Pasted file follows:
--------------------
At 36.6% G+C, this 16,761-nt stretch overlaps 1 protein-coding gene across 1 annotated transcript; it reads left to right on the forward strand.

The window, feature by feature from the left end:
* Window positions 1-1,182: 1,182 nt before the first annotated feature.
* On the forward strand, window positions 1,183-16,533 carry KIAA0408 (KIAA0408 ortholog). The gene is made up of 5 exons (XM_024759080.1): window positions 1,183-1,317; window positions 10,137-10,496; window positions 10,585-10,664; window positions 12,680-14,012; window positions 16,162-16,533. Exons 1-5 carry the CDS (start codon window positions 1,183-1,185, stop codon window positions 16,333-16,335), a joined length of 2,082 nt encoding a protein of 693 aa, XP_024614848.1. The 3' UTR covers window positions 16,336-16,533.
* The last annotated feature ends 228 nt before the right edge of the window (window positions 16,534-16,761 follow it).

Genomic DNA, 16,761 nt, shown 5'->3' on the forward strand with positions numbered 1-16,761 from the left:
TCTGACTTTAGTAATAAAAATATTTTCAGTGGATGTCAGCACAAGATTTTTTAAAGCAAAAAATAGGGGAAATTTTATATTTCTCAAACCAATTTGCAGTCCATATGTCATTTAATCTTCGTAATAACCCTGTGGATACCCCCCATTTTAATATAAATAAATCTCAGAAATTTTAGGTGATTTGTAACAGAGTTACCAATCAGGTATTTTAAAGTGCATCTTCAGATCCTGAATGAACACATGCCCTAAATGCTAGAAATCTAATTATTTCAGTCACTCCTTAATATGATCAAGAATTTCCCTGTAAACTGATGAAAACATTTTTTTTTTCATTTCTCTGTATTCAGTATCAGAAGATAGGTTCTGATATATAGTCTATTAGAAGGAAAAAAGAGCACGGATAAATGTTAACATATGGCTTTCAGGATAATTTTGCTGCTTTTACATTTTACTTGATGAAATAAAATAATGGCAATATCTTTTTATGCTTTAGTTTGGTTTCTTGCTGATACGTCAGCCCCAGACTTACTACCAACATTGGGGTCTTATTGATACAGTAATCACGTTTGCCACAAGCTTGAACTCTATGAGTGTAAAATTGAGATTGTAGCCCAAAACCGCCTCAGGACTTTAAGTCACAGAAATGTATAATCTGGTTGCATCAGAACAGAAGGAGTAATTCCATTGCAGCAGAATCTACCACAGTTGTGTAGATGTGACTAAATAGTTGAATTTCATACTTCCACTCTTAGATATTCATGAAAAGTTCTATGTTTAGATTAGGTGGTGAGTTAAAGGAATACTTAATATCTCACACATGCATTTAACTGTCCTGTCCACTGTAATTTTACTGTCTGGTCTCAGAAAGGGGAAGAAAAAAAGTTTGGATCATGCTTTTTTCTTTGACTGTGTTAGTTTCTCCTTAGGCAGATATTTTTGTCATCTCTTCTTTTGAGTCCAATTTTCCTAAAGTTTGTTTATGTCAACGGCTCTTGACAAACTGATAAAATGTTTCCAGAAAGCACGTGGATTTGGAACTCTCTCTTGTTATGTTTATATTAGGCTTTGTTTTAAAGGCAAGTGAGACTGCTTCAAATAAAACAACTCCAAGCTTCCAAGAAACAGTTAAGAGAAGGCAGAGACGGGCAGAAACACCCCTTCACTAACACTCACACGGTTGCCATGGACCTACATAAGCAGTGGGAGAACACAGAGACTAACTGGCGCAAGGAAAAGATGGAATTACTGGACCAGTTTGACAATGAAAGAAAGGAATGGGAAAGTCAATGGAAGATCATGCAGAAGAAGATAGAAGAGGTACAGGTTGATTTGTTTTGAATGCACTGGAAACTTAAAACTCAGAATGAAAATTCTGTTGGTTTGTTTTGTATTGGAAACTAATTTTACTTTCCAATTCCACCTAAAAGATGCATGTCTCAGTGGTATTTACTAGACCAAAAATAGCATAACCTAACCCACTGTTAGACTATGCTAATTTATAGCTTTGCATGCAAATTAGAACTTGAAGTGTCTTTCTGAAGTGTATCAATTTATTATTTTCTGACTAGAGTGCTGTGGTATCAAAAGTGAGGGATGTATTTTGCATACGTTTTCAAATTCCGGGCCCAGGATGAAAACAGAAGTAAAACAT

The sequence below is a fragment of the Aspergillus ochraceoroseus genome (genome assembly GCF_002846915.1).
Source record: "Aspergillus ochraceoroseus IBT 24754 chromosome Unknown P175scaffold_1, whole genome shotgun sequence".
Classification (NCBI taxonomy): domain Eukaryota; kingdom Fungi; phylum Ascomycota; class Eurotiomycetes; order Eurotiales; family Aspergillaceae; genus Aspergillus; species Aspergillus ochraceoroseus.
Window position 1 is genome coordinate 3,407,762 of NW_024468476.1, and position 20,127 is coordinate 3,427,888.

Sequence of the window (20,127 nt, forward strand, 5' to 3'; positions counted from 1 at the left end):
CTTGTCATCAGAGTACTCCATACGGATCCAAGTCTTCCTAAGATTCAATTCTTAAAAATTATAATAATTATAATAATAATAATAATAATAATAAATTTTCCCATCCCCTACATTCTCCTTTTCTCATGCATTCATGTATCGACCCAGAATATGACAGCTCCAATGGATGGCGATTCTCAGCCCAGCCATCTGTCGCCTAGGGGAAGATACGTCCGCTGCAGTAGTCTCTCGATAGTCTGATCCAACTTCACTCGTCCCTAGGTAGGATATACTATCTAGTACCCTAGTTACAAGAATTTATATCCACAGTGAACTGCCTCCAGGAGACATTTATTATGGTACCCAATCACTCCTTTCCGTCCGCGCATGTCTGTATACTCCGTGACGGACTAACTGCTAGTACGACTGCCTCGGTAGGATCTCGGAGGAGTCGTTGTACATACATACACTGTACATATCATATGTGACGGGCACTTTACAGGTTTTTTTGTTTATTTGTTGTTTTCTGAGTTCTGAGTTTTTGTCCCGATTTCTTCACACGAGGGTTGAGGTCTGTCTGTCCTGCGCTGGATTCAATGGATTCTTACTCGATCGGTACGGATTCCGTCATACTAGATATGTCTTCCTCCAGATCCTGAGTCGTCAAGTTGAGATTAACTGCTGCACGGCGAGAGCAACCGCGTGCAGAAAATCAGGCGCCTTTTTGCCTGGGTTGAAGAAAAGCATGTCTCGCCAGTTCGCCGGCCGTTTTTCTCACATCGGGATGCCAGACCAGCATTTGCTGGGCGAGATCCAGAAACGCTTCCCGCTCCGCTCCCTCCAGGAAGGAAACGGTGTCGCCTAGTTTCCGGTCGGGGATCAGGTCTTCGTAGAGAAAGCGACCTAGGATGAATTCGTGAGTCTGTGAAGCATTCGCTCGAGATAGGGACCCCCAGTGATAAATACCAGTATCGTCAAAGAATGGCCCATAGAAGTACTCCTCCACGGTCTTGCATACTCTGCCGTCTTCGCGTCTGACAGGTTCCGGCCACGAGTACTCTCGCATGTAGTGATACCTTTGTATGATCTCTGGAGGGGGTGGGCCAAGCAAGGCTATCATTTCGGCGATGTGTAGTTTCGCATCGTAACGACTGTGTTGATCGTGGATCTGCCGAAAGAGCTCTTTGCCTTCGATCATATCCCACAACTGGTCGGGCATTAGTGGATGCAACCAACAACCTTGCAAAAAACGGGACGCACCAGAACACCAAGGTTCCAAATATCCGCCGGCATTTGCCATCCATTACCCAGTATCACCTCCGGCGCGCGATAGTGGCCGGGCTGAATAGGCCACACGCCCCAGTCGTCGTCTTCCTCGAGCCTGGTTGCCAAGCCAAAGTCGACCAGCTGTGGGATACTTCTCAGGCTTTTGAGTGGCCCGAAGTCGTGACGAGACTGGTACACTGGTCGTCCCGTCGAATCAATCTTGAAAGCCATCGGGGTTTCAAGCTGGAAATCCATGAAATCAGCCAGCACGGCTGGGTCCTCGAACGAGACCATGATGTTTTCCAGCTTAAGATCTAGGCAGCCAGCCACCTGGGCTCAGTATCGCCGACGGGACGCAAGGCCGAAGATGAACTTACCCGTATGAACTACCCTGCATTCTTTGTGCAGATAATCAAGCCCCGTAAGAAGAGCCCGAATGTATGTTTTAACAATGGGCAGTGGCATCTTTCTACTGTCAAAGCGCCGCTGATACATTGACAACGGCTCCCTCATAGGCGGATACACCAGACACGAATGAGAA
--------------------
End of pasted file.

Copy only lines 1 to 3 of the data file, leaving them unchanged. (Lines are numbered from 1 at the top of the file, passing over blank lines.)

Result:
At 36.6% G+C, this 16,761-nt stretch overlaps 1 protein-coding gene across 1 annotated transcript; it reads left to right on the forward strand.

The window, feature by feature from the left end:
* Window positions 1-1,182: 1,182 nt before the first annotated feature.